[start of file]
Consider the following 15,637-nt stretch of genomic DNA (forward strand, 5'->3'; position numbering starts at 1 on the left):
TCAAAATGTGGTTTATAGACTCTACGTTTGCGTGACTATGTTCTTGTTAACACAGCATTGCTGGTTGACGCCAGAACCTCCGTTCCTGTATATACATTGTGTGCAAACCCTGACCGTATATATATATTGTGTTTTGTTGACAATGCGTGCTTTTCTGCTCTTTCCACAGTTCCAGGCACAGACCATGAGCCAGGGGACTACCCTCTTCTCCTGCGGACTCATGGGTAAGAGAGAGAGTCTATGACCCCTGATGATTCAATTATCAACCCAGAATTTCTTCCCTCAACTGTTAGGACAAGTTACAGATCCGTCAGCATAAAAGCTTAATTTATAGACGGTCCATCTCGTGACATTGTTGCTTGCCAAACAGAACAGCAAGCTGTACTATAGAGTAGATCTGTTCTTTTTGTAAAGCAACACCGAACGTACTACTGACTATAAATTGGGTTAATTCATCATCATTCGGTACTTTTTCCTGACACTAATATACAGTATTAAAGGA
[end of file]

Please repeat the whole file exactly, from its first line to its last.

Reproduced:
Consider the following 15,637-nt stretch of genomic DNA (forward strand, 5'->3'; position numbering starts at 1 on the left):
TCAAAATGTGGTTTATAGACTCTACGTTTGCGTGACTATGTTCTTGTTAACACAGCATTGCTGGTTGACGCCAGAACCTCCGTTCCTGTATATACATTGTGTGCAAACCCTGACCGTATATATATATTGTGTTTTGTTGACAATGCGTGCTTTTCTGCTCTTTCCACAGTTCCAGGCACAGACCATGAGCCAGGGGACTACCCTCTTCTCCTGCGGACTCATGGGTAAGAGAGAGAGTCTATGACCCCTGATGATTCAATTATCAACCCAGAATTTCTTCCCTCAACTGTTAGGACAAGTTACAGATCCGTCAGCATAAAAGCTTAATTTATAGACGGTCCATCTCGTGACATTGTTGCTTGCCAAACAGAACAGCAAGCTGTACTATAGAGTAGATCTGTTCTTTTTGTAAAGCAACACCGAACGTACTACTGACTATAAATTGGGTTAATTCATCATCATTCGGTACTTTTTCCTGACACTAATATACAGTATTAAAGGA